There is seldom one single need that is calling for a piece of furniture, and this situation was a good example of that.
A father’s gradeschool aged daughter needed a desk for her bedroom. There was already a fairly new matched bed and dresser. Unfortunately, the furniture manufacturer did not offer a desk.
The primary needs were to match the style and coloring of the existing bed and dresser, to have room on the desk top for a lamp, computer and notebook, and to have one drawer with hanging file capability. Secondarily, the desk had to offer long term value, by seeing the daughter through high school.
The style was copied from the dresser, and construction was fairly straightforward. “Matching” existing furniture is a lofty and sometimes expensive goal – tooling and patterns often are unique to particular furniture lines. However, sufficient similarity often can be achieved at a reasonable cost, even if the two pieces are only a few feet apart. In this example, the rounded edge of the desktop was made nearly identical to the dresser top, and the drawer base matched the base of the dresser. The privacy panel and right end were made “in the style” of the dresser. With some sample panels, a finishing schedule was developed that was very similar to that of the bed and dresser.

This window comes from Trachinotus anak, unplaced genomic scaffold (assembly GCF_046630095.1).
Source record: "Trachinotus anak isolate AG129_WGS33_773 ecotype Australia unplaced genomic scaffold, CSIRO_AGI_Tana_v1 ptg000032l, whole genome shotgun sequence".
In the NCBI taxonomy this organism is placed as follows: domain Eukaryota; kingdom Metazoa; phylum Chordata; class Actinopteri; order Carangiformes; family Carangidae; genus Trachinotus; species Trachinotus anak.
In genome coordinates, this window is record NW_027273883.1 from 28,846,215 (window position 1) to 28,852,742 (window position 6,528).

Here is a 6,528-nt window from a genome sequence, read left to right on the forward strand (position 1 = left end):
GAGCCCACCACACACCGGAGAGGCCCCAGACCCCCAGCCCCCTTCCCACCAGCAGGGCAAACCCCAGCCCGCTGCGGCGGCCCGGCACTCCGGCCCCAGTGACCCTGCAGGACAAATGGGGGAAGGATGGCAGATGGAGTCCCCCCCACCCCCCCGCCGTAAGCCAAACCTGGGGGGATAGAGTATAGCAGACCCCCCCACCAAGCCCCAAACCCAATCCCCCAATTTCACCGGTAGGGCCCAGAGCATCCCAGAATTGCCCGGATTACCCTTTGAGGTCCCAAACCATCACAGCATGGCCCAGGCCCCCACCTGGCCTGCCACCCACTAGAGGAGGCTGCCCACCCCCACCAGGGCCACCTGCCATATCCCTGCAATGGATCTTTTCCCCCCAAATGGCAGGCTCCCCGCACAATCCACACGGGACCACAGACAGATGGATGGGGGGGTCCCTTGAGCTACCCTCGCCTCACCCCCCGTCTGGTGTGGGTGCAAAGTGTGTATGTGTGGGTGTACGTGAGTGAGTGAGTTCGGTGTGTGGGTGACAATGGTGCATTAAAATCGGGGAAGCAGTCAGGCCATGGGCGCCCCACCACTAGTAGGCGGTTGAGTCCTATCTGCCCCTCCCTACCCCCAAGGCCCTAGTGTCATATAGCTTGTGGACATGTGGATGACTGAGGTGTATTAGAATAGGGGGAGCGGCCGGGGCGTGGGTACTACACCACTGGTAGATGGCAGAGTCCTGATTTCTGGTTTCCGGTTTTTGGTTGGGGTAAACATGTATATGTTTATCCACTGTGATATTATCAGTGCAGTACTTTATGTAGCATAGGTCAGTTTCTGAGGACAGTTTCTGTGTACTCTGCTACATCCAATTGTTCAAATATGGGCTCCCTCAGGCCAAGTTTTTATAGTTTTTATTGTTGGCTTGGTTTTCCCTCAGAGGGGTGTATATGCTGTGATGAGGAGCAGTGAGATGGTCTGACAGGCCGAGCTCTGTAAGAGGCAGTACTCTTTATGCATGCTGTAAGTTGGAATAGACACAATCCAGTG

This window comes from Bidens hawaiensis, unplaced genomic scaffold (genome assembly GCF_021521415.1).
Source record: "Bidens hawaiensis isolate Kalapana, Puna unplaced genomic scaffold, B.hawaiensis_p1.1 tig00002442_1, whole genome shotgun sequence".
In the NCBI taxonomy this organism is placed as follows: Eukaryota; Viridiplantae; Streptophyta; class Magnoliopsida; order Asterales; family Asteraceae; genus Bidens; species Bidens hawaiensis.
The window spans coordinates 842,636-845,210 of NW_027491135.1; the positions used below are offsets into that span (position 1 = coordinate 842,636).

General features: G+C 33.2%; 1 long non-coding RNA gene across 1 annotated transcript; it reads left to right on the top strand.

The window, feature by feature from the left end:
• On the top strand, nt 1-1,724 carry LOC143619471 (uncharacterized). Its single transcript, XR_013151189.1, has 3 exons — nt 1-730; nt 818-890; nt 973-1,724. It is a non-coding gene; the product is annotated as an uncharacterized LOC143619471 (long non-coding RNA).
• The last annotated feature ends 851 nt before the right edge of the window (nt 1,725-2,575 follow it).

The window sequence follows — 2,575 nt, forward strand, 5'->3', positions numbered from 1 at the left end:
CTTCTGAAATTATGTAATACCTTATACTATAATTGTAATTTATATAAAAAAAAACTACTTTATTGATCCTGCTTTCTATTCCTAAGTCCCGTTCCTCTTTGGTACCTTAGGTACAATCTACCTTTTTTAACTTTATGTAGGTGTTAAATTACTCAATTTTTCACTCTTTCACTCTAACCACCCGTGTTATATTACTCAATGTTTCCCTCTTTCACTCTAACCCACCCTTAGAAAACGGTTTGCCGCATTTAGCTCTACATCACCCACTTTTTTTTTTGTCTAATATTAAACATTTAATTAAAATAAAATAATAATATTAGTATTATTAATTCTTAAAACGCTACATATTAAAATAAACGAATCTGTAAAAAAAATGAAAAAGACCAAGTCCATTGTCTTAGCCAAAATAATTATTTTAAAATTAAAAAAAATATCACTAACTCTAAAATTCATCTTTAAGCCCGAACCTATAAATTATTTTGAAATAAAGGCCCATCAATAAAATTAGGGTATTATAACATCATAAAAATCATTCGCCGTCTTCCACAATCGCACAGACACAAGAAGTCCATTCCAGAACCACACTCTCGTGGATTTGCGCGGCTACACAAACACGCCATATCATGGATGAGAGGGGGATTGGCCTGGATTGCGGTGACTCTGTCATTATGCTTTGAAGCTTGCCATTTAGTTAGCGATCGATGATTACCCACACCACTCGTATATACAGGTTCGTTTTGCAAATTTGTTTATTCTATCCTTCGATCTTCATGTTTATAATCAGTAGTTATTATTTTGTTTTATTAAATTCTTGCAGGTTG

With the daughter in college, the desk is now in use by the father in his home office, increasing the long-term value.